by Bruce Marshall, Goldsheet.com Editor

Many years ago, THE GOLD SHEET employed a long, tall Louisiana-bred handicapper named Bill Lee. “Gentleman Bill” was as southern as gumbo and jambalaya, an LSU grad who played hoops for some illustrious Tiger teams in the early ‘50s that also featured future NBA great and Hall-of-Famer Bob Pettit, as well as the one and only Joe Dean, who eventually gained quite a following as an SEC basketball TV analyst before becoming LSU’s athletic director. As could be expected, Bill knew the southern sports scene and the SEC like the back of his hand . And when the subject would turn to the gridiron, ol' Bill certainly knew about one of the realities of SEC football. “Ain’t no way,” Bill used to drawl, “that Vanda-bilt ev-uh gonna’ win the SEC.”

Sadly, Gentleman Bill passed away late in 2008, and it’s now been thirty years since we heard Bill make those comments about the Commodores. But not much has changed. Indeed, since 1982, Vandy has made it into the postseason only one time, squeezing into the hometown Music City Bowl in 2008 with a 6-6 record, then beating Boston College in a tense defensive struggle, 16-14. Vandy still hasn’t won an SEC football title, and odds are that it won’t again this year. We also know that Gentleman Bill, when he was still with us, got as big a kick as anybody when the Dores briefly shook up the gridiron landscape and made a move into the polls, which they did for a brief time in the first half of the 2008 campaign under HC Bobby Johnson. So, although Gentleman Bill never lived to see Vandy win the SEC, at least he was around long enough to see them become a ranked team, if only for a short while.

It might also surprise college football fans that there really is some quality gridiron history at Vandy. Four former Commodore coaches are in the College Football Hall of Fame: Dan McGugin (whose 1904 Vandy team outscored its opposition 474-4!), Ray Morrison, Henry “Red” Sanders, and Bill Edwards. A fifth, Art Guepe, ought to deserve consideration after steering Vandy to five straight non-losing campaigns in the late ‘50s, including a stellar 1955 team that finished 8-3 and beat a powerful Auburn team in the Gator Bowl. Since 1955, however, the Dores have been “bowling” only thre times, in 1974 when Steve Sloan’s team tied Texas Tech, 6-6, in the Peach Bowl (the well-respected Sloan, Joe Namath’s successor at QB for Alabama, took the job at none other than...Texas Tech after that Peach Bowl); in 1982, when an entertaining Vandy team coached by the underrated George McIntyre made it to the Hall-of-Fame Bowl, where it lost in exciting fashion to one of Kenny Hatfield’s best Air Force squads, 36-28; and in the aforementioned 2008 Music City Bowl, beating BC.

As a smaller private school with an excellent academic reputation, however, Vandy has long been the runt of the football litter in the SEC, competing against mega, state-supported universities and their football programs. There has been occasional talk of moving to the more palatable ACC (switching spots, perhaps, with Clemson), as well as discussion of forming a “Magnolia League” with like-minded, similar-sized, academic-oriented institutions such as Northwestern, Duke, Rice, Georgia Tech, and Wake Forest. But the Vandy community likes its association with the SEC. And, aside from football, the Dores more than hold their own in a variety of other sports, including regular appearances by Kevin Stallings’ basketball team in March Madness, and Tim Corbin’s baseball team, which competed in this June’s College World Series in Omaha.

Football, however, has always been a different matter in Nashville, and the Dores really didn’t respond well to that rare moment in the spotlight three years ago. The Dores immediately regressed back to 2-10 in 2009, which meant that Johnson compiled a 4-16 record in the 20 games that followed the 5-0 break from the gate in 2008. A series of unwatchable performances in that campaign began to turn up the heat on Bobby J, who was reluctant to make staff changes, especially regarding good friend Ted Cain, his staid offensive coordinator. After losing eight straight to close the ‘09 season, and the momentum from the rare bowl visit having vanished from the previous year, Johnson had enough of the pressure cooker and eventually stepped down, although he waited until the summer of 2010 to do so. With no time to conduct a national coaching search in July, Vandy had no choice but to promote from within, naming homespun offensive line coach Robbie Caldwell, who had never been a head coach, to the top spot on an interim basis. Caldwell had little chance to land the job permanently, which was confirmed when the Dores became saddled with cluster injuries and lost their last seven games to come in at 2-10 for the second straight year. Caldwell was not retained, eventually surfacing as Clemson’s new OL coach. But Vandy’s HC search got quite interesting before resolving itself just before Christmas.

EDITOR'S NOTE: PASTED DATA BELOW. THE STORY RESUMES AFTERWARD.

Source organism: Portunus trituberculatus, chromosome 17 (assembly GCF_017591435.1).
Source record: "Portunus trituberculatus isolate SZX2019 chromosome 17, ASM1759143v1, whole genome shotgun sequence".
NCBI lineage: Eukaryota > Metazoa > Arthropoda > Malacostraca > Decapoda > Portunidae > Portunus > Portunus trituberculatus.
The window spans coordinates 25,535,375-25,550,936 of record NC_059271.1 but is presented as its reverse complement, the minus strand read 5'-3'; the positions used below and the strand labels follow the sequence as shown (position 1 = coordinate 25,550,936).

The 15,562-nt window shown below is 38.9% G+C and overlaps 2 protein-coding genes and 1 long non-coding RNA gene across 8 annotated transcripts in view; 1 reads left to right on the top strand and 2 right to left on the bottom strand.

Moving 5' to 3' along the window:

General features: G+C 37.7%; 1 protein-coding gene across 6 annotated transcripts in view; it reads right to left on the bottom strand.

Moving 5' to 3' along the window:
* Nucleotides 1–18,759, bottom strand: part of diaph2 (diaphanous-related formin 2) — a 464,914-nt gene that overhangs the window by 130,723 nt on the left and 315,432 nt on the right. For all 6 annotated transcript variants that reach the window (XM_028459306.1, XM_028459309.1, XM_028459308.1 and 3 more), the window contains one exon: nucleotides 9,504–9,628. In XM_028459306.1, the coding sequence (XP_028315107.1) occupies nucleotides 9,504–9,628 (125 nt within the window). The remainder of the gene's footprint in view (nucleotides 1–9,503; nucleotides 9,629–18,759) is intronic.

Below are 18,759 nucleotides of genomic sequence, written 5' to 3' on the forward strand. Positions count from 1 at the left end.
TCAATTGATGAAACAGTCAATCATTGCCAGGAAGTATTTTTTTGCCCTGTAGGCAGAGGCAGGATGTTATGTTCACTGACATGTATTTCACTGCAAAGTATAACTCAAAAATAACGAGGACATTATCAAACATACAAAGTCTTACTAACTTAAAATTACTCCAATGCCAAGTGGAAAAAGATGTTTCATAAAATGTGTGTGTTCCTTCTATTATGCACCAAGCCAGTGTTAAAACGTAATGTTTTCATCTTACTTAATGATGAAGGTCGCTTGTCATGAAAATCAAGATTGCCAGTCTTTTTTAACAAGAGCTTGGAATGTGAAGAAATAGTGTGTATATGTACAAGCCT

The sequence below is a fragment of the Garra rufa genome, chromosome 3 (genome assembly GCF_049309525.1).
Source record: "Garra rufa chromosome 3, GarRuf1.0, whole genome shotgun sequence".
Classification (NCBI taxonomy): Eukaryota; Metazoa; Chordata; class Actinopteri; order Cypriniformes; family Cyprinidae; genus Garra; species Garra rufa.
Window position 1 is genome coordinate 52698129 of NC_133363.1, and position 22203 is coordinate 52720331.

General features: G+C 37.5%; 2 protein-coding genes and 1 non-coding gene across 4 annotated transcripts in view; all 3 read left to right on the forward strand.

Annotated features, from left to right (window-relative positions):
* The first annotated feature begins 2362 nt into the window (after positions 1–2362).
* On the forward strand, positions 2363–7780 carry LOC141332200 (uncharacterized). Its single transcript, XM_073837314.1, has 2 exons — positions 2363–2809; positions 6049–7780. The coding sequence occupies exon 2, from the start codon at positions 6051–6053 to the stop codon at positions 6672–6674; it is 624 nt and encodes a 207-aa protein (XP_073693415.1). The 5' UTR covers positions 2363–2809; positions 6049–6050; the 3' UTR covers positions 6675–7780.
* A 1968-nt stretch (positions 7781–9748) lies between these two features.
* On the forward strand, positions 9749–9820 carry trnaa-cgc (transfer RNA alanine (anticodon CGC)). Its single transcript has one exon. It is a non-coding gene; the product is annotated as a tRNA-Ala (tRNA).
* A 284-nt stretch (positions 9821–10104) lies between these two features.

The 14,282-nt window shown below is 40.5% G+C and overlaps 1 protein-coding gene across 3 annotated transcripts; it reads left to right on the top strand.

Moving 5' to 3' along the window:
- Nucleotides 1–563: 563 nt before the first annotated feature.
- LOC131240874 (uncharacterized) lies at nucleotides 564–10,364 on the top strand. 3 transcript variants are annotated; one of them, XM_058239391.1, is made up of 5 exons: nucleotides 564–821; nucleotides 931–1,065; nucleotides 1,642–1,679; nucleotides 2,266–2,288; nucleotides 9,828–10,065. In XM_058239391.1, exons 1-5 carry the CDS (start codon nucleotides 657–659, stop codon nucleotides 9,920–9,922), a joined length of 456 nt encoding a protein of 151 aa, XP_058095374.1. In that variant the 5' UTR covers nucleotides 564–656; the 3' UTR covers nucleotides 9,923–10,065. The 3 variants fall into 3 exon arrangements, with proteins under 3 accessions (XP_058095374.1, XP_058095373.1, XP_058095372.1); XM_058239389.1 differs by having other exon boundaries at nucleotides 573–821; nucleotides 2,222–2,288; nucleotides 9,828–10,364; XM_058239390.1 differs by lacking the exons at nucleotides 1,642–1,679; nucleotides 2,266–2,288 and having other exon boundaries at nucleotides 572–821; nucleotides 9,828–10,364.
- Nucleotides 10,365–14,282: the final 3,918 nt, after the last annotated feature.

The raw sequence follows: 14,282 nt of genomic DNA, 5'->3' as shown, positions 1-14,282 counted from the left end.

A key component in the Dores’ coaching hunt was super-agent Jimmy Sexton, whose clientele numbers more than half of the SEC head coaching ranks, including Nick Saban and Steve Spurrier. Regional sources indicated Sexton quickly brokered the deal between Texas d.c. Will Muschamp and Florida, which didn’t take long to replace Urban Meyer. Credit Sexton for making that deal happen pronto.

Sexton was also busy with another client, in-demand Auburn o.c. Gus Malzahn, who for a while seemed to be bound for Nashville. Some SEC observers, however, believe Sexton simply played unsuspecting Vandy Vice Chancellor David Williams, heading the Commodores’ coaching search, like a fiddle, creating a threshold for Malzahn in the $2.5-3 million per year range, while allowing Vandy to set the market. Although Williams denies offering Malzahn the job, sources in the SEC indicated otherwise, as Malzahn’s quick about-face suggests he and Sexton might have had something else in mind all along. Curiously, the serious movement in the Vandy negotiations came immediately after Bobby Petrino inked a new extension at Arkansas (which many believe was Malzahn’s first preference) rather than pursue the Florida opening after Meyer’s departure. It did not take long for Sexton to move Malzahn to the front of the Vandy queue, and reap the desired benefits from the Dores’ interest.